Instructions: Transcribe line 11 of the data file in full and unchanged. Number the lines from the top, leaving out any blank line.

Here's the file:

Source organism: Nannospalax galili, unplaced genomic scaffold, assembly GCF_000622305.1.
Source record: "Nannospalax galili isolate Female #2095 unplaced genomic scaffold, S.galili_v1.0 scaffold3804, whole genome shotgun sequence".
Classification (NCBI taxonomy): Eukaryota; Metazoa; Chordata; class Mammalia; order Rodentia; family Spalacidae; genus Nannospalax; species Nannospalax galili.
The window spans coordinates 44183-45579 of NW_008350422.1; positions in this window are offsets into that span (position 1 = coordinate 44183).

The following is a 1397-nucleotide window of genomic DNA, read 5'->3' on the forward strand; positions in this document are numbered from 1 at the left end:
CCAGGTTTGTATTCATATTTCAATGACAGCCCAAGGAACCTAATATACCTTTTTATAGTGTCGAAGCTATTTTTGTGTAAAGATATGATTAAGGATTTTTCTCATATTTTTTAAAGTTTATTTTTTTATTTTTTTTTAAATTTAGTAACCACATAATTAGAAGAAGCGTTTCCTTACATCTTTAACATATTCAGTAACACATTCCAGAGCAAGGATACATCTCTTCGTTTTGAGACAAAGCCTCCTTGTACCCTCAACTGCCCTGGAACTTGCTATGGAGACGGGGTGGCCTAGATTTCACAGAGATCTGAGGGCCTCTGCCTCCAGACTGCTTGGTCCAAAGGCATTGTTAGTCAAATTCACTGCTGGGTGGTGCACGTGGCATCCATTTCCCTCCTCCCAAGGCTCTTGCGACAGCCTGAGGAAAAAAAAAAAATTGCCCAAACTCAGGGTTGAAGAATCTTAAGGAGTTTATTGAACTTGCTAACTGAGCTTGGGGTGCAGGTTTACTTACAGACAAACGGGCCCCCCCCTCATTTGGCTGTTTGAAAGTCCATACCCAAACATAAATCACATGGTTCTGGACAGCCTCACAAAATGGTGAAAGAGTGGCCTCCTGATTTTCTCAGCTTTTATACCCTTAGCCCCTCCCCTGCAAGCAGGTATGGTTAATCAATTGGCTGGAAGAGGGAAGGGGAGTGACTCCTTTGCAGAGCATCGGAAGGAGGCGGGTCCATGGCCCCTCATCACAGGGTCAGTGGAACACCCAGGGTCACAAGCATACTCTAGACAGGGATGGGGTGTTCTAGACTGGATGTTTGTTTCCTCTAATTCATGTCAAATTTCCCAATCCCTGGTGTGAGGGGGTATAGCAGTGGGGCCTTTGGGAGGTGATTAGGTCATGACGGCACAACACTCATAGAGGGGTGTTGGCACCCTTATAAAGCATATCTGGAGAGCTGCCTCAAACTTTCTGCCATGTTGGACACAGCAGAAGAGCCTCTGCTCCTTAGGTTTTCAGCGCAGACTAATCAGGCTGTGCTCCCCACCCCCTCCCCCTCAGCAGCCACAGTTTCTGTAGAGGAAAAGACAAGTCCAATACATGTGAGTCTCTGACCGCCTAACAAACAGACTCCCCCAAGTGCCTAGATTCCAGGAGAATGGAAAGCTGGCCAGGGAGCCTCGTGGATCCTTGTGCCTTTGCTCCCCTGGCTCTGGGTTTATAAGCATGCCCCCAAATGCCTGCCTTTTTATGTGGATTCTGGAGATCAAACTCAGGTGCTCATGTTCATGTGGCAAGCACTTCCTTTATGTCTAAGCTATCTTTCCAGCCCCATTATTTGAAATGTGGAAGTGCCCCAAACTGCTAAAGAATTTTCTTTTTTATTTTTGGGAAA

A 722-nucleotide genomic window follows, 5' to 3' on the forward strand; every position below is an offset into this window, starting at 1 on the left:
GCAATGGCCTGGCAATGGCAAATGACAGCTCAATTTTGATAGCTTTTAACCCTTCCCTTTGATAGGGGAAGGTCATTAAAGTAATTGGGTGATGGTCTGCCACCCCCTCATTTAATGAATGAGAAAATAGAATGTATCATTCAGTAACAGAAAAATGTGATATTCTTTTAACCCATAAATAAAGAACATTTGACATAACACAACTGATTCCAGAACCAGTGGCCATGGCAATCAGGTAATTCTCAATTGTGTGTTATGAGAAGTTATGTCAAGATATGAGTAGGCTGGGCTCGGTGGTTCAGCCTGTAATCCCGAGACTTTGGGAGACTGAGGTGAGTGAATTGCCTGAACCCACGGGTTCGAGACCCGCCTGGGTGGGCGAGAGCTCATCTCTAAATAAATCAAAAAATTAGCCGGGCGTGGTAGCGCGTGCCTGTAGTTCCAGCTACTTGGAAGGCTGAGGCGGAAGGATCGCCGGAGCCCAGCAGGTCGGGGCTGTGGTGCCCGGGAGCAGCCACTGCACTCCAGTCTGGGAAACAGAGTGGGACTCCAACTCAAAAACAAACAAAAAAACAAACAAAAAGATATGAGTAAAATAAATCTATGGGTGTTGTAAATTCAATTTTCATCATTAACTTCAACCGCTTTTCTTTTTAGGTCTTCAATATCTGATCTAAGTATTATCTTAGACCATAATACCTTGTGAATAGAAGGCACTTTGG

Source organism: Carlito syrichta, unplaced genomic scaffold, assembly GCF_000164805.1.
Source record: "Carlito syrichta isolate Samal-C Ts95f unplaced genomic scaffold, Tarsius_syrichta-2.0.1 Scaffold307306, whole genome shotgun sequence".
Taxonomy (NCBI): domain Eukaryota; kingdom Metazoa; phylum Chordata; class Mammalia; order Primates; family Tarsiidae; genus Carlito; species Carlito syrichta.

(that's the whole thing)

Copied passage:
Taxonomy (NCBI): domain Eukaryota; kingdom Metazoa; phylum Chordata; class Mammalia; order Primates; family Tarsiidae; genus Carlito; species Carlito syrichta.